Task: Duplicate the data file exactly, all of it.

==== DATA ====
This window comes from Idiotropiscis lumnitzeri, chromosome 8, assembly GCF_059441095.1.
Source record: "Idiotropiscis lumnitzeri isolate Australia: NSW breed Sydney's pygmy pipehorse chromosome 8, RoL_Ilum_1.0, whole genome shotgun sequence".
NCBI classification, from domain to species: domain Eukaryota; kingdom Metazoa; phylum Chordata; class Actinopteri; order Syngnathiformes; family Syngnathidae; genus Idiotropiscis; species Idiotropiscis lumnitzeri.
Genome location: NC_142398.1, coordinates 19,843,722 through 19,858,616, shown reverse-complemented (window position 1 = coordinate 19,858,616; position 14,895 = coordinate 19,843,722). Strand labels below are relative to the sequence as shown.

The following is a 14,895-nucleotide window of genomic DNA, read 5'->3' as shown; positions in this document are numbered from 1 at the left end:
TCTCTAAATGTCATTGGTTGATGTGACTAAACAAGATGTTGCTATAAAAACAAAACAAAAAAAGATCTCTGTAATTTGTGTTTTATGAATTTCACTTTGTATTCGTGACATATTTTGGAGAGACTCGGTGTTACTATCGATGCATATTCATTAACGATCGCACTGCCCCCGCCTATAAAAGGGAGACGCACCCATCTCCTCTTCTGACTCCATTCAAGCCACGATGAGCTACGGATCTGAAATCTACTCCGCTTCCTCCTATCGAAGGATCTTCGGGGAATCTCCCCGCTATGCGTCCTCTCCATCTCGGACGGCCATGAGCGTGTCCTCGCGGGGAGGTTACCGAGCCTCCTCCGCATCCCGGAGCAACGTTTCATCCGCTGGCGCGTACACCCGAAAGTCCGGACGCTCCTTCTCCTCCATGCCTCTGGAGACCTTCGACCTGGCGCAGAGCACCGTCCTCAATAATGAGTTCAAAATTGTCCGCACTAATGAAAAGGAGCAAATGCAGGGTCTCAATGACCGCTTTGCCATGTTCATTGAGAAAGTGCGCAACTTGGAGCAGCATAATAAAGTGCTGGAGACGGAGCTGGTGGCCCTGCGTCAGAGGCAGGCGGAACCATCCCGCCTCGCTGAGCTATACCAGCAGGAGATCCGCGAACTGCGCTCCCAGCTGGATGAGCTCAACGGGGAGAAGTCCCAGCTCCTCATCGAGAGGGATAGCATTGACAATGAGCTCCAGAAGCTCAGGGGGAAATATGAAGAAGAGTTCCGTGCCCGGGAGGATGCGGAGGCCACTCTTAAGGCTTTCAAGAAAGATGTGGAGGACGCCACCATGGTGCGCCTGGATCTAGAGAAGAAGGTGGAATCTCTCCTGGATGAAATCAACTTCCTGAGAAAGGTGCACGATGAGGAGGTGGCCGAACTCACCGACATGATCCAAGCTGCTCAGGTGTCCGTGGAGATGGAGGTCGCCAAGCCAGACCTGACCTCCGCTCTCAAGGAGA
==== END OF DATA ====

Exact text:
This window comes from Idiotropiscis lumnitzeri, chromosome 8, assembly GCF_059441095.1.
Source record: "Idiotropiscis lumnitzeri isolate Australia: NSW breed Sydney's pygmy pipehorse chromosome 8, RoL_Ilum_1.0, whole genome shotgun sequence".
NCBI classification, from domain to species: domain Eukaryota; kingdom Metazoa; phylum Chordata; class Actinopteri; order Syngnathiformes; family Syngnathidae; genus Idiotropiscis; species Idiotropiscis lumnitzeri.
Genome location: NC_142398.1, coordinates 19,843,722 through 19,858,616, shown reverse-complemented (window position 1 = coordinate 19,858,616; position 14,895 = coordinate 19,843,722). Strand labels below are relative to the sequence as shown.

The following is a 14,895-nucleotide window of genomic DNA, read 5'->3' as shown; positions in this document are numbered from 1 at the left end:
TCTCTAAATGTCATTGGTTGATGTGACTAAACAAGATGTTGCTATAAAAACAAAACAAAAAAAGATCTCTGTAATTTGTGTTTTATGAATTTCACTTTGTATTCGTGACATATTTTGGAGAGACTCGGTGTTACTATCGATGCATATTCATTAACGATCGCACTGCCCCCGCCTATAAAAGGGAGACGCACCCATCTCCTCTTCTGACTCCATTCAAGCCACGATGAGCTACGGATCTGAAATCTACTCCGCTTCCTCCTATCGAAGGATCTTCGGGGAATCTCCCCGCTATGCGTCCTCTCCATCTCGGACGGCCATGAGCGTGTCCTCGCGGGGAGGTTACCGAGCCTCCTCCGCATCCCGGAGCAACGTTTCATCCGCTGGCGCGTACACCCGAAAGTCCGGACGCTCCTTCTCCTCCATGCCTCTGGAGACCTTCGACCTGGCGCAGAGCACCGTCCTCAATAATGAGTTCAAAATTGTCCGCACTAATGAAAAGGAGCAAATGCAGGGTCTCAATGACCGCTTTGCCATGTTCATTGAGAAAGTGCGCAACTTGGAGCAGCATAATAAAGTGCTGGAGACGGAGCTGGTGGCCCTGCGTCAGAGGCAGGCGGAACCATCCCGCCTCGCTGAGCTATACCAGCAGGAGATCCGCGAACTGCGCTCCCAGCTGGATGAGCTCAACGGGGAGAAGTCCCAGCTCCTCATCGAGAGGGATAGCATTGACAATGAGCTCCAGAAGCTCAGGGGGAAATATGAAGAAGAGTTCCGTGCCCGGGAGGATGCGGAGGCCACTCTTAAGGCTTTCAAGAAAGATGTGGAGGACGCCACCATGGTGCGCCTGGATCTAGAGAAGAAGGTGGAATCTCTCCTGGATGAAATCAACTTCCTGAGAAAGGTGCACGATGAGGAGGTGGCCGAACTCACCGACATGATCCAAGCTGCTCAGGTGTCCGTGGAGATGGAGGTCGCCAAGCCAGACCTGACCTCCGCTCTCAAGGAGA